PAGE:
Preferably, each of the component parts, for example the pyramids 20, the longitudinal web means 10, the transverse web means and the closure elements 60 and 63, is fabricated out of individual, stock size, sheets of paper, by cutting the latter into desired shape, scoring the paper along desired fold lines and then laminating together individual sheets of such scored paper in such a manner that (as illustrated with respect to web 10, in FIG. 7-) alternate sheets of the paper are po sitioned with their region of discontinuity in nonoverlapping relation. In FIG. 13, it will be see, that, for example, the lines of discontinuity 26a and 27a of the adjacent layers 26, 27, respectively, of a pyramidal element 20, are located at opposite edges of the pyramaid and are not adjacent to one another. Thus, the region of discontinuity of any individual sheet is reinforced by a non-discontinuous region of an adjacent sheet, so as to -minimize any effect of such discontinuity on the structural strength of the element. After folding into desired shape, the scored folds of the pyramid may be filled with flue to provide an even stronger structural joint along such fold lines.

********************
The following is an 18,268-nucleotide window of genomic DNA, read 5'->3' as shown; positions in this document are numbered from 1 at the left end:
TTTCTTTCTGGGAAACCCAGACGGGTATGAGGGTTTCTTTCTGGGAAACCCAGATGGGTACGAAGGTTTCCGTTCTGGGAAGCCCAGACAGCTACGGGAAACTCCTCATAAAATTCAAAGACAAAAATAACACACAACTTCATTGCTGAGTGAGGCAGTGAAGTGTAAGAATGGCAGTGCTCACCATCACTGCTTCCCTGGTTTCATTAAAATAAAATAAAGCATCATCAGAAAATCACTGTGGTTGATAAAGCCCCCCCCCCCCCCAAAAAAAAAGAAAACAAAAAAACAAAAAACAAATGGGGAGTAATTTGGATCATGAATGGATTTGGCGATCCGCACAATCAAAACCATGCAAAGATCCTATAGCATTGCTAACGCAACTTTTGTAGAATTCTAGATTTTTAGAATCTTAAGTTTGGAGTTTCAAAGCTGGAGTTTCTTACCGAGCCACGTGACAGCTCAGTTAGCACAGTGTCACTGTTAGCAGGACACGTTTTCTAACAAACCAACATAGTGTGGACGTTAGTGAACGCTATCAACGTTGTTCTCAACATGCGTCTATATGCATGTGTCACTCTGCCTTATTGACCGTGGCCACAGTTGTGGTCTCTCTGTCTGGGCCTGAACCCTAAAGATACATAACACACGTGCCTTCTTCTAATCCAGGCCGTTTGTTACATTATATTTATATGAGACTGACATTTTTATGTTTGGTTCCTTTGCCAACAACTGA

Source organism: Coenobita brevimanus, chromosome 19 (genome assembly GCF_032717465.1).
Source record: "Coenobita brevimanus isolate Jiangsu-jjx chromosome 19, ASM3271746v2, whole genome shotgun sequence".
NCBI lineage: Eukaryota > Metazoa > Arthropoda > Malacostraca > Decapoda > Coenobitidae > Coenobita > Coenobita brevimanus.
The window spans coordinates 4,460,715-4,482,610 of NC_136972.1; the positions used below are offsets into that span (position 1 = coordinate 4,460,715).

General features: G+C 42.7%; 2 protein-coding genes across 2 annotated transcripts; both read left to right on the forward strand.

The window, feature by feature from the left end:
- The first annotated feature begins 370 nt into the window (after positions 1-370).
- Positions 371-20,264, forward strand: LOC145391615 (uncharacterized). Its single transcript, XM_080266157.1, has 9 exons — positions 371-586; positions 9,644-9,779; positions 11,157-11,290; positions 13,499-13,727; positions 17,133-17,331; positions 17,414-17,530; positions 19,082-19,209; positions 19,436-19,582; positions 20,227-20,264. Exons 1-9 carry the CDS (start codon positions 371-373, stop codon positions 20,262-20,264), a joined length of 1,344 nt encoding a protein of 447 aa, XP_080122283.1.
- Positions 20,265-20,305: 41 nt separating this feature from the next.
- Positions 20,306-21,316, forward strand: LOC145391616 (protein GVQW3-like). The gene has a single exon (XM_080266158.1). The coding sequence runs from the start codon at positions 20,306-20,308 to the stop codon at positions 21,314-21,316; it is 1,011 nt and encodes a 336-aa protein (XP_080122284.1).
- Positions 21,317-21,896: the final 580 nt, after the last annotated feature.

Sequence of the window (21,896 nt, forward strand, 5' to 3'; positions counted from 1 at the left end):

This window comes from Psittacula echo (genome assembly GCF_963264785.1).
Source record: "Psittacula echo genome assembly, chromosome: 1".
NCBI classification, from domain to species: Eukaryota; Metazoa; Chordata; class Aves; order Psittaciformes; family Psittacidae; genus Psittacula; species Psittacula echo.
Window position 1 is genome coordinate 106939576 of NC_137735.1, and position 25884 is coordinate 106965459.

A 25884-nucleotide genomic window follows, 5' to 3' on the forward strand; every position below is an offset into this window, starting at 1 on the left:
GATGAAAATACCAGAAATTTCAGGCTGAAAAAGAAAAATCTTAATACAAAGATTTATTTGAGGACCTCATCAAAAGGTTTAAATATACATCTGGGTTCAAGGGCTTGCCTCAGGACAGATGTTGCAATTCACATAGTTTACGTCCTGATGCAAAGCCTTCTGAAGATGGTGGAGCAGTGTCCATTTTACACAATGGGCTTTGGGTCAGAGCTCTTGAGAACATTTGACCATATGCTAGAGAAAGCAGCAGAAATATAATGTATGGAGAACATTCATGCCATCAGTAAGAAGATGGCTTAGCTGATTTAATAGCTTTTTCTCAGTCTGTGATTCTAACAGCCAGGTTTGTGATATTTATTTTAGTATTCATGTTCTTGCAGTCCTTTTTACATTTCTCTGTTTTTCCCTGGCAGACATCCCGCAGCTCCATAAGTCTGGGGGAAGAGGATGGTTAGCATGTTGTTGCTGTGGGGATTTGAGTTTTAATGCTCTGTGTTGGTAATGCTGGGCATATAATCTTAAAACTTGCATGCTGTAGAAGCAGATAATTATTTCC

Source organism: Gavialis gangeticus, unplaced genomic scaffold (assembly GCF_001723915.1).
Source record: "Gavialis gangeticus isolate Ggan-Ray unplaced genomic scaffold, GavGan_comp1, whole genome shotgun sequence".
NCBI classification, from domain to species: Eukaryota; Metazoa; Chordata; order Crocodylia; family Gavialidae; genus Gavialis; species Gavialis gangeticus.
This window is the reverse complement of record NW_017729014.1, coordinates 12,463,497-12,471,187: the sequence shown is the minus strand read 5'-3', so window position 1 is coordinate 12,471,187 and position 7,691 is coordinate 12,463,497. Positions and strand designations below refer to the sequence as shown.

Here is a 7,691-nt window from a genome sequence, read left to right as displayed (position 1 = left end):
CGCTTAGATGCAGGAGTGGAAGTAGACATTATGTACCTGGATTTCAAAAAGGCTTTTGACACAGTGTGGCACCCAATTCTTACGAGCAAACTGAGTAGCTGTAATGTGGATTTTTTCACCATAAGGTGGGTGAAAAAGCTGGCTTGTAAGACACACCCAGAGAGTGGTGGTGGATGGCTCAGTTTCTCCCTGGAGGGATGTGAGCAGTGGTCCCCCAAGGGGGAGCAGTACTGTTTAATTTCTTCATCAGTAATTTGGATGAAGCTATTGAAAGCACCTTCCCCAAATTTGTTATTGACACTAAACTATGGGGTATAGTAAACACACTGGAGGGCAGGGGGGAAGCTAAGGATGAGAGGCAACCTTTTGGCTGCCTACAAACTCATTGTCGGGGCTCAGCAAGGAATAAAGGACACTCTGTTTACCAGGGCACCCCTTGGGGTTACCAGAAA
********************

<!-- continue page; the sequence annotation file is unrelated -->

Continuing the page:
The term paper" as used herein is intended to include suchsheet materials as paper board, liner board, fiber board and cardboard.
Not only do the strength and stiffness properties of paperdiffer greatly in compression and in tension, but
' paper is also an anisotropic material, i.c., it displays different structural properties along different axes thereof. According to the preferred embodiment of the present invention, particular advantages result from the latter speciallstructural properties inherent in paper. For example, the tensile strength of the paper is nearly twice as great in the direction of the grain of the paper as it is in the cross direction. According to the preferred embodiment. all of the elements of the structure are comprised of folded and glued flat surfaces shaped to take full advantage of the special properties of pa per. Thus the webs II) are constructed with the grain of the paper thereof extending in longitudinal direction, and the pyramids 20, 20 are constructed with the grain of the paper thereof extending peripherally, i.c., in a direction about the apex. The pyramid closure elements 60 are cut and prefolded so as to form prestresscd, i.c., spring-like inserts for the tops of the inverted pyramidsZO. Coated with glue, the closure elements 60 are inserted into the open faces of the pyramids and prcss'outwardly against the pyramid walls to provide proper bonding along all adjoining surfaces.